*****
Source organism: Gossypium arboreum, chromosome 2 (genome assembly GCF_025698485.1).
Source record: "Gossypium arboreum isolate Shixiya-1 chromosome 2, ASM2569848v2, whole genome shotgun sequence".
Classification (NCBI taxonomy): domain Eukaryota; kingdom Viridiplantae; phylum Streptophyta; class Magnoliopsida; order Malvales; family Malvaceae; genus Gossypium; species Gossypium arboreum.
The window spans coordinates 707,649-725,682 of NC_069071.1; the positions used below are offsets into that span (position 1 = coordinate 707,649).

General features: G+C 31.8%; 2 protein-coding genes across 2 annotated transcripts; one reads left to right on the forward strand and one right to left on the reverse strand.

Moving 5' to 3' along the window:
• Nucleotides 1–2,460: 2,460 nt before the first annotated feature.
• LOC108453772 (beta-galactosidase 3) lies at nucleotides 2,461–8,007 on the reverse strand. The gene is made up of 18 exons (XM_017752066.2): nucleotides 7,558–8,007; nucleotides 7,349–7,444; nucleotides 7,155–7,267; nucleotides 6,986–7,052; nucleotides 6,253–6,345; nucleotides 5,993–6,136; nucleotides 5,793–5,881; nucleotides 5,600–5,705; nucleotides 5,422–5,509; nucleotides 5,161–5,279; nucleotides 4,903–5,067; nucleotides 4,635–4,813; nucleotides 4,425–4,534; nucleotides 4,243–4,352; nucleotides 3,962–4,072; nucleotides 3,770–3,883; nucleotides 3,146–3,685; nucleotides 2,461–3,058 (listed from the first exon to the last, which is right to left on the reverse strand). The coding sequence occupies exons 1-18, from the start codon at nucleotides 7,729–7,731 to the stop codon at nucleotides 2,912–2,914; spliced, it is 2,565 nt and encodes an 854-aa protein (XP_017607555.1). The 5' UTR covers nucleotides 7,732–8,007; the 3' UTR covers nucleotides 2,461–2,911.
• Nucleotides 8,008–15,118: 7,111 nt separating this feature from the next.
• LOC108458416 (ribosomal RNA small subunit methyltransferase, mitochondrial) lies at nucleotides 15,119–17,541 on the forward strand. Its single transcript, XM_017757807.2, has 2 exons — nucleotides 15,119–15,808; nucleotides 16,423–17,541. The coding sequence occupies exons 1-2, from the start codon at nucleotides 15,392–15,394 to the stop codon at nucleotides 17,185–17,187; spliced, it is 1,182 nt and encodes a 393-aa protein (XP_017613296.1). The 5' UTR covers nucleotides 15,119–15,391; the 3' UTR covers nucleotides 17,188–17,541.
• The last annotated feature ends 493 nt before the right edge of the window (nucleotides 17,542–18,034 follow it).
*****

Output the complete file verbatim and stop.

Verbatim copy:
Source organism: Gossypium arboreum, chromosome 2 (genome assembly GCF_025698485.1).
Source record: "Gossypium arboreum isolate Shixiya-1 chromosome 2, ASM2569848v2, whole genome shotgun sequence".
Classification (NCBI taxonomy): domain Eukaryota; kingdom Viridiplantae; phylum Streptophyta; class Magnoliopsida; order Malvales; family Malvaceae; genus Gossypium; species Gossypium arboreum.
The window spans coordinates 707,649-725,682 of NC_069071.1; the positions used below are offsets into that span (position 1 = coordinate 707,649).

General features: G+C 31.8%; 2 protein-coding genes across 2 annotated transcripts; one reads left to right on the forward strand and one right to left on the reverse strand.

Moving 5' to 3' along the window:
• Nucleotides 1–2,460: 2,460 nt before the first annotated feature.
• LOC108453772 (beta-galactosidase 3) lies at nucleotides 2,461–8,007 on the reverse strand. The gene is made up of 18 exons (XM_017752066.2): nucleotides 7,558–8,007; nucleotides 7,349–7,444; nucleotides 7,155–7,267; nucleotides 6,986–7,052; nucleotides 6,253–6,345; nucleotides 5,993–6,136; nucleotides 5,793–5,881; nucleotides 5,600–5,705; nucleotides 5,422–5,509; nucleotides 5,161–5,279; nucleotides 4,903–5,067; nucleotides 4,635–4,813; nucleotides 4,425–4,534; nucleotides 4,243–4,352; nucleotides 3,962–4,072; nucleotides 3,770–3,883; nucleotides 3,146–3,685; nucleotides 2,461–3,058 (listed from the first exon to the last, which is right to left on the reverse strand). The coding sequence occupies exons 1-18, from the start codon at nucleotides 7,729–7,731 to the stop codon at nucleotides 2,912–2,914; spliced, it is 2,565 nt and encodes an 854-aa protein (XP_017607555.1). The 5' UTR covers nucleotides 7,732–8,007; the 3' UTR covers nucleotides 2,461–2,911.
• Nucleotides 8,008–15,118: 7,111 nt separating this feature from the next.
• LOC108458416 (ribosomal RNA small subunit methyltransferase, mitochondrial) lies at nucleotides 15,119–17,541 on the forward strand. Its single transcript, XM_017757807.2, has 2 exons — nucleotides 15,119–15,808; nucleotides 16,423–17,541. The coding sequence occupies exons 1-2, from the start codon at nucleotides 15,392–15,394 to the stop codon at nucleotides 17,185–17,187; spliced, it is 1,182 nt and encodes a 393-aa protein (XP_017613296.1). The 5' UTR covers nucleotides 15,119–15,391; the 3' UTR covers nucleotides 17,188–17,541.
• The last annotated feature ends 493 nt before the right edge of the window (nucleotides 17,542–18,034 follow it).